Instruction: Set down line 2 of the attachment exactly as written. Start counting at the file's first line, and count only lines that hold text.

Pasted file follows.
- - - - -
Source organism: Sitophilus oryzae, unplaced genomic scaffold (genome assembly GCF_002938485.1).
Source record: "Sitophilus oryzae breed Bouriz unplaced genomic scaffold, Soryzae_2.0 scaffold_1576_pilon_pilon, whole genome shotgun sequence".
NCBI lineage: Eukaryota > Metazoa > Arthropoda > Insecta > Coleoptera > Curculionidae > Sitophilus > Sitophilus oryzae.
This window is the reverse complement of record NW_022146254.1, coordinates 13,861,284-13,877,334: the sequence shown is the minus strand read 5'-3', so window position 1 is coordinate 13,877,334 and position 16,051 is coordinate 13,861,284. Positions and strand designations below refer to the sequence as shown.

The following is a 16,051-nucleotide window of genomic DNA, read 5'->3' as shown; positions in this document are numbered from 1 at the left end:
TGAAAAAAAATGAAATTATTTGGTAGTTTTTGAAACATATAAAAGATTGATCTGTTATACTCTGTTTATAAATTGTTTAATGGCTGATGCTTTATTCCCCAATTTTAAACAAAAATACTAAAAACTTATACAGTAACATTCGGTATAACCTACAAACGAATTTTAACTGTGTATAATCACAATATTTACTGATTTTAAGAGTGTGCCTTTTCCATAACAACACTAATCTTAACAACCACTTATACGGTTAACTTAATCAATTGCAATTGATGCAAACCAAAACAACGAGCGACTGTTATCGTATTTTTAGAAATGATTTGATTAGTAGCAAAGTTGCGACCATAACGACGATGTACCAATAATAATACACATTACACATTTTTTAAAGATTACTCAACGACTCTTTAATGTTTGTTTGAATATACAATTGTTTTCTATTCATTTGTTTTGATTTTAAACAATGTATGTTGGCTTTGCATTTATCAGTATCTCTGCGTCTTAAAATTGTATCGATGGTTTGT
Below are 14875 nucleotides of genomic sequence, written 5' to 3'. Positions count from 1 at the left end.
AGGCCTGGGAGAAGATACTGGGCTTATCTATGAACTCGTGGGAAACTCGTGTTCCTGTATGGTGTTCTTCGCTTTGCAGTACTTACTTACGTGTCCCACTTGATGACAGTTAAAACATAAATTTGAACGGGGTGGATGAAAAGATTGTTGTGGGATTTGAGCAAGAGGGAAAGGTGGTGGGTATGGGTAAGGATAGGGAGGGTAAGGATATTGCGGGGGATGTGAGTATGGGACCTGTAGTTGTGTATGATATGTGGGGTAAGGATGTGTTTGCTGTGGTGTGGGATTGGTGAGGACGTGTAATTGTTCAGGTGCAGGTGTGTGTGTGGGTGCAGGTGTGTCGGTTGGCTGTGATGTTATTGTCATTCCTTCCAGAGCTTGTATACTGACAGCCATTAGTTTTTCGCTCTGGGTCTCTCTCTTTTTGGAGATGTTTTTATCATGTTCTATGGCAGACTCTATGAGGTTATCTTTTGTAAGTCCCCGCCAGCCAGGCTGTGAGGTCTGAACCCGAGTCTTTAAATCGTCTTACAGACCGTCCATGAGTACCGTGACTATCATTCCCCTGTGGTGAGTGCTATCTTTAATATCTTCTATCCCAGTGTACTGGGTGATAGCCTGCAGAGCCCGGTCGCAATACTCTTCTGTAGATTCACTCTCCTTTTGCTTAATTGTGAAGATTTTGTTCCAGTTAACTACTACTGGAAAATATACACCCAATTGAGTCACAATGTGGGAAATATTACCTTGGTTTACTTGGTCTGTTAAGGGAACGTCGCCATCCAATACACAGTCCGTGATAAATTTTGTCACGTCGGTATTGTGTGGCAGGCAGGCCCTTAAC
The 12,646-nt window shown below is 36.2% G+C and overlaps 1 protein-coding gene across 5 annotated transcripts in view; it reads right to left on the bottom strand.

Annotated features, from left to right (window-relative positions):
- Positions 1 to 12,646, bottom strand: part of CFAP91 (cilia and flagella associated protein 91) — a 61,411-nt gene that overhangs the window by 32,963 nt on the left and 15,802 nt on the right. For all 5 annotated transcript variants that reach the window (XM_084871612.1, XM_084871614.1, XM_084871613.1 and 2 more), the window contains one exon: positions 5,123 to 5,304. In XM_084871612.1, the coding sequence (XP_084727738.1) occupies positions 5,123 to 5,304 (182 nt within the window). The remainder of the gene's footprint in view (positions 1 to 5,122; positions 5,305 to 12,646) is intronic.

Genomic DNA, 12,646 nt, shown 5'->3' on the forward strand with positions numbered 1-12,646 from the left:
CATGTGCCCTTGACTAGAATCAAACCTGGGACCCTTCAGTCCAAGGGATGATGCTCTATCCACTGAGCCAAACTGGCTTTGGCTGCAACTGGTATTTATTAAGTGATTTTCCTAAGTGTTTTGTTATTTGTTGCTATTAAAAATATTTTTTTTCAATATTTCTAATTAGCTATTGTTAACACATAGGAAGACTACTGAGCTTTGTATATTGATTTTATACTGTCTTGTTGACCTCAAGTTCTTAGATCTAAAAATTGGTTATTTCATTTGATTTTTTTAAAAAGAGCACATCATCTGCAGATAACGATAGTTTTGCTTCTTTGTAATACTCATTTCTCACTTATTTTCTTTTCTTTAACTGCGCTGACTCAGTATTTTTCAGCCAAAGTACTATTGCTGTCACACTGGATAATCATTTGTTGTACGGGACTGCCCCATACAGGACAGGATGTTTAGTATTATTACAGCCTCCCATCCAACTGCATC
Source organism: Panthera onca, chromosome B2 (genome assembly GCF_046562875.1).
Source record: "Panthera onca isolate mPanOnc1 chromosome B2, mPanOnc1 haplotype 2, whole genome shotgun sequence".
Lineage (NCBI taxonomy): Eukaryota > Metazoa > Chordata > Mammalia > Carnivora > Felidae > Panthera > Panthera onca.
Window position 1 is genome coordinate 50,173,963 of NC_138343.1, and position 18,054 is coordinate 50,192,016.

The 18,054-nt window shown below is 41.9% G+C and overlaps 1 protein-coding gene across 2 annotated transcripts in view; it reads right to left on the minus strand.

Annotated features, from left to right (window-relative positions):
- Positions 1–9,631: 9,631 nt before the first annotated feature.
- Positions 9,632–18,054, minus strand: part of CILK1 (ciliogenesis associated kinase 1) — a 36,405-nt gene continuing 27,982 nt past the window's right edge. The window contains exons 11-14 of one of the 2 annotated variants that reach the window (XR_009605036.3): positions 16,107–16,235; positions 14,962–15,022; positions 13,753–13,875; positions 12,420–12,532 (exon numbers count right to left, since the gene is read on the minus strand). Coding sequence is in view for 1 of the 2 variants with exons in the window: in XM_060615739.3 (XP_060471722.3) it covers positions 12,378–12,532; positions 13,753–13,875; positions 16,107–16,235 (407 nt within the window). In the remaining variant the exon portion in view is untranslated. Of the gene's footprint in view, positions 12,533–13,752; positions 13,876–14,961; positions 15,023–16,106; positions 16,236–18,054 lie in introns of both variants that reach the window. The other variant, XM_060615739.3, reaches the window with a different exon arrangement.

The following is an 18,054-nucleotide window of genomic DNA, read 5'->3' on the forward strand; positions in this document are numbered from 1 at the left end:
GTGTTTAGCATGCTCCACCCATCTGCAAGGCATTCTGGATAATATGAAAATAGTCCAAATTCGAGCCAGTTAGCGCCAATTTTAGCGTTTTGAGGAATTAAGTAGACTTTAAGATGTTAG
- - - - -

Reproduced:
Source record: "Sitophilus oryzae breed Bouriz unplaced genomic scaffold, Soryzae_2.0 scaffold_1576_pilon_pilon, whole genome shotgun sequence".